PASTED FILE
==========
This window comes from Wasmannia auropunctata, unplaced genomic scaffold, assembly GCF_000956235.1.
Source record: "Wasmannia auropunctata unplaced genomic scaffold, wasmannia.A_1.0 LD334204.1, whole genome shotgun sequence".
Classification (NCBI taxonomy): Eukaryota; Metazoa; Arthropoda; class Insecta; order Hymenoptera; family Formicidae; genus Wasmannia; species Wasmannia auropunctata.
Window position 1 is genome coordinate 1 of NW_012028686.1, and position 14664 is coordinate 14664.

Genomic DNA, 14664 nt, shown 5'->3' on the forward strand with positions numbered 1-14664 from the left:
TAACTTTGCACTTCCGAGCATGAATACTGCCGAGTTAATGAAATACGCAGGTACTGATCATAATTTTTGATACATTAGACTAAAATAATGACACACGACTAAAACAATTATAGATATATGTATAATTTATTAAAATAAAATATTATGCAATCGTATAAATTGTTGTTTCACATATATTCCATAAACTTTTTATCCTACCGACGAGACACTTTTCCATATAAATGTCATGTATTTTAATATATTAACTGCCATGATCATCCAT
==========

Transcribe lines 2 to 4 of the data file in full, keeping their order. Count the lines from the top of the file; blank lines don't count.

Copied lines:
Source record: "Wasmannia auropunctata unplaced genomic scaffold, wasmannia.A_1.0 LD334204.1, whole genome shotgun sequence".
Classification (NCBI taxonomy): Eukaryota; Metazoa; Arthropoda; class Insecta; order Hymenoptera; family Formicidae; genus Wasmannia; species Wasmannia auropunctata.
Window position 1 is genome coordinate 1 of NW_012028686.1, and position 14664 is coordinate 14664.